The media often stereotyped those in the latter category as older women with an unabashed passion for Christmas and an utter lack of taste.
“It is our savior’s birthday, so why not have a blast?” one Alma Davis—whose sweater featured Santa, reindeer, and a battery-operated “Happy Holidays” banner—was quoted as saying in a 1995 Baltimore Sun story by Stephanie Shapiro.
Shapiro disparaged the craze, seemingly in shock over how many otherwise sensible women got decked out in “Scottie dogs on the rampage and gingerbread men run amok.” “They have the best intentions. But some how, some way, they must be stopped.” she wrote. “Christmas is becoming less a holiday than a disorder.”
Shapiro’s sentiments were echoed in later editorials by writers whose implicit misogyny shone brighter than any sequined Santa appliqué ever has.
“What drives a woman to wear something so cloyingly sweet, so annoyingly festive? Let me tell ya,” Hank Stuever wrote for The Washington Post in December 2001. That same month, The Hartford Courant’s Greg Morago penned a syndicated column (titled “Christmas sweaters a ho-ho-horrible sign of the season”) begging “Grandma … aunts, sisters and cousins” to forgo the tradition for fashion’s sake.
But plenty of Millennials had started to see the appeal of the cheerful, chunky knits—and it wasn’t just grandmothers and great aunts who stoked their interest. Ugly Christmas sweaters were featured in a few seminal comedies from that era, including 1994’s Dumb and Dumber and 2001’s Bridget Jones’s Diary.
In fact, Boyd and Birch have cited Dumb and Dumber as a key inspiration for their sweater shindig. So did Amos Templer, a native of Missoula, Montana, who hosted his first annual ugly Christmas sweater party with two roommates in 2001—predating the Vancouver duo’s by a year.
Over the next decade or so, as ugly Christmas sweater parties skyrocketed in popularity and thrift stores found themselves overrun with shoppers on the hunt for suitable attire, a cottage industry cropped up to meet the demand. In 2008, for instance, stay-at-home mom Anne Marie Blackman of Vermont started selling second-hand sweaters she’d embellished with everything from macrame Christmas trees and ornaments to plush. light-up reindeer.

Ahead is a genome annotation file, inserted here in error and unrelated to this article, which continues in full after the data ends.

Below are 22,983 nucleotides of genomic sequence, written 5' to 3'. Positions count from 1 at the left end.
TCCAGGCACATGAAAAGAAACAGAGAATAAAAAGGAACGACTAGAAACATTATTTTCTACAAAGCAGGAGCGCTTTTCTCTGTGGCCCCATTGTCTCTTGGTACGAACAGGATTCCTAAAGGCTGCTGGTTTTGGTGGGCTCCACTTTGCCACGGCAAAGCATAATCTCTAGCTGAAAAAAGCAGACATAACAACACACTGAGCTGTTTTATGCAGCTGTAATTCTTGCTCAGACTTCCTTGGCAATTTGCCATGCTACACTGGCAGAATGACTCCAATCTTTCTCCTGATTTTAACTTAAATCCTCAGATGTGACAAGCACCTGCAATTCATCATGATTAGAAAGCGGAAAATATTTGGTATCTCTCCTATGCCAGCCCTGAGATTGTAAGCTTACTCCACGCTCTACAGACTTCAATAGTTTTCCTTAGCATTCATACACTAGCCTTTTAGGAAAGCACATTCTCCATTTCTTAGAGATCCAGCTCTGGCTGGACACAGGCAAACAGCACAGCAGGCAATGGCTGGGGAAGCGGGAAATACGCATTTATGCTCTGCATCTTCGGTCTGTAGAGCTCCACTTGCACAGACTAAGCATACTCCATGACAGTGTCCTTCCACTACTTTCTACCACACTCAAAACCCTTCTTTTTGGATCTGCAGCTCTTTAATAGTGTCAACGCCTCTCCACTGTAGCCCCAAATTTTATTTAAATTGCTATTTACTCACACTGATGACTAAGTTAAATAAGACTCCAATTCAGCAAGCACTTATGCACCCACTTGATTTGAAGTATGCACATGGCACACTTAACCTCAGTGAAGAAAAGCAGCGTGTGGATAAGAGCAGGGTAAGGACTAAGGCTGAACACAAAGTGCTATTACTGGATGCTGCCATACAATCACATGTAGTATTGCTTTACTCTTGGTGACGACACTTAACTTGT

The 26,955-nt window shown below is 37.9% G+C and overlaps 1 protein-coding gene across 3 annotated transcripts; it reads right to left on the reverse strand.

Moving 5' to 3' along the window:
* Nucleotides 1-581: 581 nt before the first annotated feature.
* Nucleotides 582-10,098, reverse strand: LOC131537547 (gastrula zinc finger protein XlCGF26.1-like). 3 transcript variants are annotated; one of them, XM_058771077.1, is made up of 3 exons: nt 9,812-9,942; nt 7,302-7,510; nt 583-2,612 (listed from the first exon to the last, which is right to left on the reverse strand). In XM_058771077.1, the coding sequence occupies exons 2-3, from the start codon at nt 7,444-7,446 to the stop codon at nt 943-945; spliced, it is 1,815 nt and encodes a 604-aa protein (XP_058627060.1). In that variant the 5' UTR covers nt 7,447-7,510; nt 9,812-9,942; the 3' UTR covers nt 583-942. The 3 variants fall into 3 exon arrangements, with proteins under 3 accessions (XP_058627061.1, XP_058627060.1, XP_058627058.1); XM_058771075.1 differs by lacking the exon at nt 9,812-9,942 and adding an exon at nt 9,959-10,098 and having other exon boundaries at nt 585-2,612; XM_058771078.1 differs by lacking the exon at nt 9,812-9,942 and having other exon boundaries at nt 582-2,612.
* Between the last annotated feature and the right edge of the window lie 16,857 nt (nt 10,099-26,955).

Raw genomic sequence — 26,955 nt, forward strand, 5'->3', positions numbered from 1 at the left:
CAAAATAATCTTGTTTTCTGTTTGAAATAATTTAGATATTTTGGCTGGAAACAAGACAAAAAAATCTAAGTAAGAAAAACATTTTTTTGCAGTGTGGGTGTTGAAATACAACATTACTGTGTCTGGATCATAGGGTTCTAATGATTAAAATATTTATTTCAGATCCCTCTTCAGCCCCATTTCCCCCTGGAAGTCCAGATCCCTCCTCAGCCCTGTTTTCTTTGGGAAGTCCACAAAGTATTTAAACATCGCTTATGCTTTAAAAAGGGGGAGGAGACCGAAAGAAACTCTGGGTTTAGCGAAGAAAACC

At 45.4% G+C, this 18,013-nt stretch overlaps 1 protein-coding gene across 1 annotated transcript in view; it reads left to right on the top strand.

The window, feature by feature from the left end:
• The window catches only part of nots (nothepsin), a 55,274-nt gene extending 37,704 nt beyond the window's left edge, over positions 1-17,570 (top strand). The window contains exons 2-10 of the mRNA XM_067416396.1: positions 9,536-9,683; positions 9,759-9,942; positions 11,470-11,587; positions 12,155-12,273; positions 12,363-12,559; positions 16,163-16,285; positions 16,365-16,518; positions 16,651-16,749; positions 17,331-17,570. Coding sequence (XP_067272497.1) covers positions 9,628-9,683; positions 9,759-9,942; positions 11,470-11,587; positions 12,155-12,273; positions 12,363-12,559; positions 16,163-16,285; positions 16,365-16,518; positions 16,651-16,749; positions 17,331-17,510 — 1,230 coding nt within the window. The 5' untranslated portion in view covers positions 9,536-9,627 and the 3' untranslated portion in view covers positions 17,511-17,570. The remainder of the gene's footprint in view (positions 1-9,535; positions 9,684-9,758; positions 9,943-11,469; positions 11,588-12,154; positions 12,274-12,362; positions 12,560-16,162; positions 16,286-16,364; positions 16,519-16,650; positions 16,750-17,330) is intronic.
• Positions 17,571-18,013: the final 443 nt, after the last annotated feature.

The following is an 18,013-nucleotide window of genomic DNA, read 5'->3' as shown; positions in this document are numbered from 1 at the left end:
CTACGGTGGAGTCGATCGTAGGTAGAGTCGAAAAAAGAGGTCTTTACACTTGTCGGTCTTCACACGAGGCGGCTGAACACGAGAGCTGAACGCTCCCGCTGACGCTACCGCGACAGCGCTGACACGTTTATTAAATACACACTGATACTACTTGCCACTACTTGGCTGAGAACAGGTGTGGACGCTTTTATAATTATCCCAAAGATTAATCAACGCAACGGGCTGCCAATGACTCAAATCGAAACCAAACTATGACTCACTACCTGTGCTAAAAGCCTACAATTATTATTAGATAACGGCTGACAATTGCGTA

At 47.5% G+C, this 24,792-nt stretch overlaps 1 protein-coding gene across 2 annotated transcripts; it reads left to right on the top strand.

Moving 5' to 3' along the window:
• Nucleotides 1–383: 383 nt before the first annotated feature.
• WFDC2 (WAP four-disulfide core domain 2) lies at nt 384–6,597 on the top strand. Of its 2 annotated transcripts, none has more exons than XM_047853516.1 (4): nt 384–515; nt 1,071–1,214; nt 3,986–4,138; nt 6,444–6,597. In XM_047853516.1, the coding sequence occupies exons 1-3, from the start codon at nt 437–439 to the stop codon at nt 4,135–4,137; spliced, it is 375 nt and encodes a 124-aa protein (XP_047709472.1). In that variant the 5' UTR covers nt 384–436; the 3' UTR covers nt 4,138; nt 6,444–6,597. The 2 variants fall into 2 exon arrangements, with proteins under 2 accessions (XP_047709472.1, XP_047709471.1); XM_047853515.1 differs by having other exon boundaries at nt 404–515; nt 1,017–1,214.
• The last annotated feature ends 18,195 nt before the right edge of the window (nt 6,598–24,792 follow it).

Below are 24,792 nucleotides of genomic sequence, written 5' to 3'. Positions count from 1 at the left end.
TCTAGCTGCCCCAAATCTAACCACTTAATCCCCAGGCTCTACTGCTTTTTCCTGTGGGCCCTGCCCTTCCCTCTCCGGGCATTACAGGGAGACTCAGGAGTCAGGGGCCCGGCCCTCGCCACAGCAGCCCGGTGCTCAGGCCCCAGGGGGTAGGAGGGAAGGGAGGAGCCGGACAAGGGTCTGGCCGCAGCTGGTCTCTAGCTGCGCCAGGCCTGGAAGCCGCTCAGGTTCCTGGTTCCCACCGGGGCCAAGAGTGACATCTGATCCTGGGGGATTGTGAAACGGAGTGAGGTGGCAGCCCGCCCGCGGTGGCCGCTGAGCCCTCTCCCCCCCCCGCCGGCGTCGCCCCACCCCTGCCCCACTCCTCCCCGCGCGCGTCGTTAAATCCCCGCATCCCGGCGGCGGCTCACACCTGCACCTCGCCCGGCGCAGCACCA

What began as an eBay side gig became a whole company, My Ugly Christmas Sweater, and her products soon made appearances in commercials, on daytime talk shows, and more. Christina Aguilera once donned one of Blackman’s designs. And although large-scale retailers have since gotten in on the game, there’s still something exciting about sourcing a particularly hideous sweater from a homegrown operation.
Boyd and Birch’s viral success has in some ways propagated the assumption that they rescued the ugly Christmas sweater from the brink of extinction. But while they definitely did help popularize it among a surprisingly young demographic, the gaudy garb had never really disappeared. And the fact that Templer and company had the same idea just a season earlier negates the notion that credit belongs to any one person (or friend group).
Instead, you could argue that the 21st-century rise of the ugly Christmas sweater was merely the latest—maybe even fated—stage in an evolution that mirrors so many others in pop culture: the transition from unique and cool, to outdated and uncool, to retro and nostalgic—and, therefore, cool again, so long as your enjoyment is slightly tongue-in-cheek. But the next time you shrug on a lurid sweater heavy with baubles and bows and all the other Yuletide trappings, ask yourself this: At what point does “wearing it ironically” become just plain wearing it?